Category: Vatican

Rev. Robert A. Sirico, President of the Acton Institute, spoke from Rome with WJR’s Warren Pierce on Sunday morning about the new pontificate of Pope Francis. Sirico takes some time to discuss the character and style of Francis, and notes the following:

This pontificate offers a real deep potential corrective to the misunderstanding of social justice… He has emphasized the poor but he has also been a fierce opponent of liberation theology. So what he’s introducing is a different way of thinking about service to the poor.

Listen to the full interview here:

Billy Graham meets John Paul II in 1981.

Billy Graham meets John Paul II in 1981.

Carl Trueman of Westminster Seminary makes some salient points about why Protestants should pay any attention at all to the doings in Vatican City (HT: Justin Taylor):

Some may wonder what the point of reflecting on Rome is for a Protestant. At least threefold, I would respond. First, Protestants benefit from a conservative papacy: on public square issues such as abortion, marriage and religious freedom, the RCC has a higher profile and more power – financial, legal, institutional – than any Protestant group. We all benefit from the cultural and legal power of the RCC in these areas. Second, your neighbours probably do not distinguish between Christian groups. A sleazy, morally corrupt RCC is like a sleazy, morally corrupt televangelist ministry: we are all marked with the same brush in the public eye and our task of evangelism becomes that much harder. Third, RC authors often offer more penetrating insights into secular culture than their evangelical equivalents. Comparing George Weigel to Rob Bell in such circumstances is akin to comparing Michelangelo to Thomas Kinkade.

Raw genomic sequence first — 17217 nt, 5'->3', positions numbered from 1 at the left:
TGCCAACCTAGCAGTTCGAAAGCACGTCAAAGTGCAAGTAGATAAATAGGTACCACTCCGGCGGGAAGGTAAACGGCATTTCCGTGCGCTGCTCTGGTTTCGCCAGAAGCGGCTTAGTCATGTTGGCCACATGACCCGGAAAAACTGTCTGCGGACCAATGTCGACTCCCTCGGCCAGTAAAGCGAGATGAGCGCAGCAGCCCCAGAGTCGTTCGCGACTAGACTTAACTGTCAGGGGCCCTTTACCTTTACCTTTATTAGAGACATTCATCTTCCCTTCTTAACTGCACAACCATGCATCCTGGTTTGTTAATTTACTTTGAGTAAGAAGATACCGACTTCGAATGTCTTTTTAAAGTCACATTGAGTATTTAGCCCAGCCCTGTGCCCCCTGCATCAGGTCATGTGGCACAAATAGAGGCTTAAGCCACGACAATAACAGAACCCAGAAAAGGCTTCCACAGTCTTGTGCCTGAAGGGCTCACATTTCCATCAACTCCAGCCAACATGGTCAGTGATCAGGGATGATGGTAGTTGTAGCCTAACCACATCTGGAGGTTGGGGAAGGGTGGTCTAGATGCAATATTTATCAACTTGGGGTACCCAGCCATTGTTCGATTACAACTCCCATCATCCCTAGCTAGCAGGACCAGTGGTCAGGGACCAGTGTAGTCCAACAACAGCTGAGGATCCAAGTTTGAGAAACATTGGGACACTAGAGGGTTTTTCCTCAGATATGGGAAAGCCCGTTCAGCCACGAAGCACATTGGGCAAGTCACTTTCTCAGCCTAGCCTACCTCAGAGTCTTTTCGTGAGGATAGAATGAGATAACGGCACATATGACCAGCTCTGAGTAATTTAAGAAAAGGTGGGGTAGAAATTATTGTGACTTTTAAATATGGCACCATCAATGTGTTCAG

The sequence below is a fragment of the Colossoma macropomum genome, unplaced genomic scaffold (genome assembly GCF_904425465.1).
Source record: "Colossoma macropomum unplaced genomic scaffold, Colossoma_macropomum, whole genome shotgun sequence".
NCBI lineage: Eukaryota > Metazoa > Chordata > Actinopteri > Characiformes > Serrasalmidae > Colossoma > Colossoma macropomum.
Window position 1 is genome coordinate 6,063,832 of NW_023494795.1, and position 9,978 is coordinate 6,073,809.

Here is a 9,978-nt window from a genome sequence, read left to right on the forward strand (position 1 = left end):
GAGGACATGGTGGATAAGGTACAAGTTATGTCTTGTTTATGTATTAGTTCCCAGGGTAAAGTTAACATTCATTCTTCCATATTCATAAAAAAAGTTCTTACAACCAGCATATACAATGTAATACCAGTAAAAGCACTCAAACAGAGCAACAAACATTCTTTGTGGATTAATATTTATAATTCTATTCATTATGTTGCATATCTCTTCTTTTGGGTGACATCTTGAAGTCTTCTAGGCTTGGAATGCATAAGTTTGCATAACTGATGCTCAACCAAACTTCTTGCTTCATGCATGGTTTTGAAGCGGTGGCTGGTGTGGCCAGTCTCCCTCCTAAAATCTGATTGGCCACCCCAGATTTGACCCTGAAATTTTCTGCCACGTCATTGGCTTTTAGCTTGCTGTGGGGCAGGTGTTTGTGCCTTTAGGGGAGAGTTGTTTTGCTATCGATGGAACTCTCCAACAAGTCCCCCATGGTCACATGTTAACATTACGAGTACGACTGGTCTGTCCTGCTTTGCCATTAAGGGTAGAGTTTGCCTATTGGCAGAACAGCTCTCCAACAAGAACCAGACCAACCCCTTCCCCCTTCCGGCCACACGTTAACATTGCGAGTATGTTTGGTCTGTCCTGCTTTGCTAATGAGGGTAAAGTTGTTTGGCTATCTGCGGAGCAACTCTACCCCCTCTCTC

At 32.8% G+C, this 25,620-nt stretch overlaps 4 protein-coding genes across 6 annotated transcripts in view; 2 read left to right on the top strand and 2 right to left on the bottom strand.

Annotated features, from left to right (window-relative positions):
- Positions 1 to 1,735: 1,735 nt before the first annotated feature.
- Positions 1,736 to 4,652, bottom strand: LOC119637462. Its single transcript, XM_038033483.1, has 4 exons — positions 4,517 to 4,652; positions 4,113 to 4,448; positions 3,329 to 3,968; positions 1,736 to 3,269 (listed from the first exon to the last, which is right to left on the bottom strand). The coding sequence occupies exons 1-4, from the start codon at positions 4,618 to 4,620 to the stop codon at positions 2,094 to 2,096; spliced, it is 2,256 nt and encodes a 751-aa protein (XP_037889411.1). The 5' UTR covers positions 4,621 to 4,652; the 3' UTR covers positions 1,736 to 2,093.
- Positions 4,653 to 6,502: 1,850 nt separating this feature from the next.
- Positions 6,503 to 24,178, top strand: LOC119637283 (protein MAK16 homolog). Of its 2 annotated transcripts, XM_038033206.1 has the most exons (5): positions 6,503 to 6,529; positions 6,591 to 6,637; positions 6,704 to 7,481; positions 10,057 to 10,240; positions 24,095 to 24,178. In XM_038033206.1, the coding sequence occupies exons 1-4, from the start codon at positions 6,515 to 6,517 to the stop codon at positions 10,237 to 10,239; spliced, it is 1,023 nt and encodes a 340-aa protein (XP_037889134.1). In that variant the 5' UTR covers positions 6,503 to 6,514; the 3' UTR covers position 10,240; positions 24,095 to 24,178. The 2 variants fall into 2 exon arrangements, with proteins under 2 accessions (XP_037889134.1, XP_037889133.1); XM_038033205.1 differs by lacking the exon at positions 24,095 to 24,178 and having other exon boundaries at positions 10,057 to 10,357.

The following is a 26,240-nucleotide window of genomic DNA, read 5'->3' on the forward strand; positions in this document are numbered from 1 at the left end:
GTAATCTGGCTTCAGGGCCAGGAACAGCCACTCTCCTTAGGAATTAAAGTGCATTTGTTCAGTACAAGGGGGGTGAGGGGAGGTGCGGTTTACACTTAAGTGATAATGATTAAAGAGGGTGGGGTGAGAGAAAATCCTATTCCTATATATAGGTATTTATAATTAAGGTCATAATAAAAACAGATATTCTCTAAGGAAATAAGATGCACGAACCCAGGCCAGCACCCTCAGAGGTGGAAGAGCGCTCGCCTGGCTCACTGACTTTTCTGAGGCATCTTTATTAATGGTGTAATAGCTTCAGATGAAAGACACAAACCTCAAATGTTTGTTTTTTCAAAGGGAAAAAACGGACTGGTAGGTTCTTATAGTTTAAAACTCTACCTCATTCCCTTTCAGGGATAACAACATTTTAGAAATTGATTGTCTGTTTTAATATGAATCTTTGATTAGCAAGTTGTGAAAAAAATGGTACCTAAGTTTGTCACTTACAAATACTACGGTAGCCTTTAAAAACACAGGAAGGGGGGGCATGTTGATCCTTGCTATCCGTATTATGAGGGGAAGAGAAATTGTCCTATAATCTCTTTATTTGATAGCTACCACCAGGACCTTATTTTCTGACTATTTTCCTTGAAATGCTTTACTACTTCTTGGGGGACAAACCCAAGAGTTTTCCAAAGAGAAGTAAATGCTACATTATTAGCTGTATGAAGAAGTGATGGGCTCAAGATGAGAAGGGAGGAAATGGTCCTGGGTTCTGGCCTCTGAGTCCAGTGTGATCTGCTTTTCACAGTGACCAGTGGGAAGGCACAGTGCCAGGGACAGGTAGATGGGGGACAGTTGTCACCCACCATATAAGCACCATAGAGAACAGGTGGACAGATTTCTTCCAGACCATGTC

Therefore, while I have very serious theological disagreements with Catholic authors, I would suggest that they by and large offer well-argued, well-written and insightful commentaries on the state of the world in a way that is rare in evangelical circles. One can learn a lot from watching a great mind wrestle with a problem, even when one deems the conclusion erroneous; there seems little to be gained from watching a mediocre mind playing ping-pong with the same.

Trueman goes on to discuss the example of George Weigel in more detail. Read the whole thing.

For more on Protestantism and contemporary politics, I reviewed Trueman’s Republocrat: Confessions of a Liberal Conservative in the Summer/Fall 2010 issue of Religion & Liberty, “On the Place of Profits and Politics.”

Will Pope Francis promote a leftist view of economics? Hot Air’s Ed Morrissey asked that question of Kishore Jayalaban, Director of Acton’s Rome office. Jayalaban says the impression that Francis will push economic arguments to the left is a misunderstanding of both Catholic economic thought and the economic situation in Argentina—where capitalism is much more rife with cronyism and corporatism than in the US.

Read more about this story HotAir.com.

Pope Francis

Pope Francis

Surprise was the reaction in Rome on hearing of the elevation of Cardinal Jorge Mario Bergoglio, Archbishop of Buenos Aires, to the Papacy. My colleagues in Rome told me that the Plaza was unusually quiet as the people tried to figure out what was going on.  I guess the Cardinals showed that they elect the pope on their own terms, and now everyone is wondering who Pope Francis is, how he will lead, and what will characterize his pontificate.